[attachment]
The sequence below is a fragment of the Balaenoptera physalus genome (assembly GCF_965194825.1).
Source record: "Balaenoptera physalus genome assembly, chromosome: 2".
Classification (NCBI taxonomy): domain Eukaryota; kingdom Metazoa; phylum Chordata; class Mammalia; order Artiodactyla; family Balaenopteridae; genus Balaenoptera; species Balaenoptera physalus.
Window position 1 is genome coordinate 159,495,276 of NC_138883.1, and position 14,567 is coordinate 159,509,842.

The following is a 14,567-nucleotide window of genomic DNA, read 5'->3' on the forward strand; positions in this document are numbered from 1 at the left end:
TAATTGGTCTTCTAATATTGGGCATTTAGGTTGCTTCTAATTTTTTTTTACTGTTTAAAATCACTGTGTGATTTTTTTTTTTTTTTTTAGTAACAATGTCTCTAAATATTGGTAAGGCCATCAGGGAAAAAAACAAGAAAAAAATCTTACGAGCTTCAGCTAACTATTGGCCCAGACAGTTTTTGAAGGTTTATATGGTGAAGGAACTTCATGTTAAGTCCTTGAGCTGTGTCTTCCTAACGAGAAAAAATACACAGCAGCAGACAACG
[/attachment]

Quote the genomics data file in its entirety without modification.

The sequence below is a fragment of the Balaenoptera physalus genome (assembly GCF_965194825.1).
Source record: "Balaenoptera physalus genome assembly, chromosome: 2".
Classification (NCBI taxonomy): domain Eukaryota; kingdom Metazoa; phylum Chordata; class Mammalia; order Artiodactyla; family Balaenopteridae; genus Balaenoptera; species Balaenoptera physalus.
Window position 1 is genome coordinate 159,495,276 of NC_138883.1, and position 14,567 is coordinate 159,509,842.

The following is a 14,567-nucleotide window of genomic DNA, read 5'->3' on the forward strand; positions in this document are numbered from 1 at the left end:
TAATTGGTCTTCTAATATTGGGCATTTAGGTTGCTTCTAATTTTTTTTTACTGTTTAAAATCACTGTGTGATTTTTTTTTTTTTTTTTAGTAACAATGTCTCTAAATATTGGTAAGGCCATCAGGGAAAAAAACAAGAAAAAAATCTTACGAGCTTCAGCTAACTATTGGCCCAGACAGTTTTTGAAGGTTTATATGGTGAAGGAACTTCATGTTAAGTCCTTGAGCTGTGTCTTCCTAACGAGAAAAAATACACAGCAGCAGACAACG